Baby teeth are cute, aren’t they? For some reason, I’ve always thought that baby teeth appear whiter and more adorable than permanent teeth. They also seem to be squarer and much more prettily made than permanent teeth. However, why do we need primary or deciduous teeth? Is there any particular reason for losing one set of teeth and getting another? Moreover, if there is a reason, why don’t we keep replacing our teeth as we age just like alligators? Why are we just limited to two sets of teeth?
All very interesting questions and why don’t we find the answers right away!
Evolutionary Explanation for Two Sets of Teeth
The reasoning for these two sets of teeth is pretty simple. According to researchers, the baby mammalian skull is small and it cannot accommodate too many teeth. As a result, evolution granted children smaller, much cuter teeth that could fit into those adorable baby-talking jaws. Once the bones of the face and cranium developed into adult size, the tooth fairy removes the old teeth much to the satisfaction of money-hungry children who are paid for those lovely teeth. As these baby teeth are los, they are referred to by many names like ‘deciduous’ which means annual shedding. Baby teeth are also referred to as milk teeth, primary teeth, etc. After a certain period, a temporary trigger activates the formation and movement of permanent teeth that are located under the milk teeth. When the trigger activates, the permanent teeth push their way out into the mouth and literally displace the milk teeth. For some reason, the teeth are synced with age and skull size. That means permanent teeth are geared to start pushing themselves into the mouth only when the jaws are grown enough to accommodate these teeth. It is an interesting process but researchers still do not understand how it works. They have been able to find genetic triggers like Pa-9, which does causes milk teeth to soften and breakdown and aid the growth and eruption of permanent teeth.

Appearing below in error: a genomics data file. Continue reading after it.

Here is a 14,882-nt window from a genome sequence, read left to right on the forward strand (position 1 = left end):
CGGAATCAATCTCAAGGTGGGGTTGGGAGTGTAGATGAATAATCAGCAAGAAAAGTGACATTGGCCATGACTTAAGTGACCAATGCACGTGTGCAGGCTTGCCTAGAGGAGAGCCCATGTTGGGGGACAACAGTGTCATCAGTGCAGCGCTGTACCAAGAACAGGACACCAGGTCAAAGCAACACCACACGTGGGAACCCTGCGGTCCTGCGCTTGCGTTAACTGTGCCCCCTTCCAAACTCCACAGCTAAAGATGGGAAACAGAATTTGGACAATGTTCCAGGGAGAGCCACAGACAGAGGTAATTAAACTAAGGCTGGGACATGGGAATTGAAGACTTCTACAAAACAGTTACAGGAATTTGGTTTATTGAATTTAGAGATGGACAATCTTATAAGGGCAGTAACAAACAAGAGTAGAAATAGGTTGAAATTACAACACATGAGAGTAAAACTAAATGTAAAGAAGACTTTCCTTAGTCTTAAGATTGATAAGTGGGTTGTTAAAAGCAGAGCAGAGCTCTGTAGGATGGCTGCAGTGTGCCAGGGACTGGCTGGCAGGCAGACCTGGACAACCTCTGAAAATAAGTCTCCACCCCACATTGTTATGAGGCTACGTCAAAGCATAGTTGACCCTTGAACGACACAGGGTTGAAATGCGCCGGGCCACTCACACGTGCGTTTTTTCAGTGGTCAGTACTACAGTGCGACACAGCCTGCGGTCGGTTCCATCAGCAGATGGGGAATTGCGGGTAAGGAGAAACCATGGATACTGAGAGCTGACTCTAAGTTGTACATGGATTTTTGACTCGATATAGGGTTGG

So what is The Function of Milk Teeth?
Essentially, milk teeth are placeholders in the oral real estate. They hold the space for permanent teeth and guide them into the position they will occupy for the rest of their life. Most milk teeth also hold the bud of evolving permanent teeth under their roots and they guide the permanent teeth into the correct position in the oral cavity. If milk teeth are lost early due to damage, caries or injury, the permanent teeth tend to wander here and there in the mouth and eventually pop out where ever they want to in the mouth. This leads to a whole set of complications like overcrowding, misaligned teeth and dental problems that will require expensive treatment in the future. As a result, even if the child does experience dental problems like cavities, they have to be treated immediately to prevent tooth loss. In case the has to be removed, a good dentist will make placeholders that will ensure that permanent teeth erupt into the right place at the right time.
Could we evolve to have an endless supply of teeth?
Well, evolution is tricky that way. It usually tries to fulfill essential needs and do away with unnecessary body parts. We lost several unessential body parts along the path to being what we are at present and we are still evolving. There is a very good chance that an increased life span and good diet may cause human physiology to evolve to create new teeth for us in the long run. Researchers like Dr Fraser at the University of Sheffield also state that millions of years may be required, but evolution and a little push in the form of research could result in the ability to regrow teeth past those two sets nature has granted us.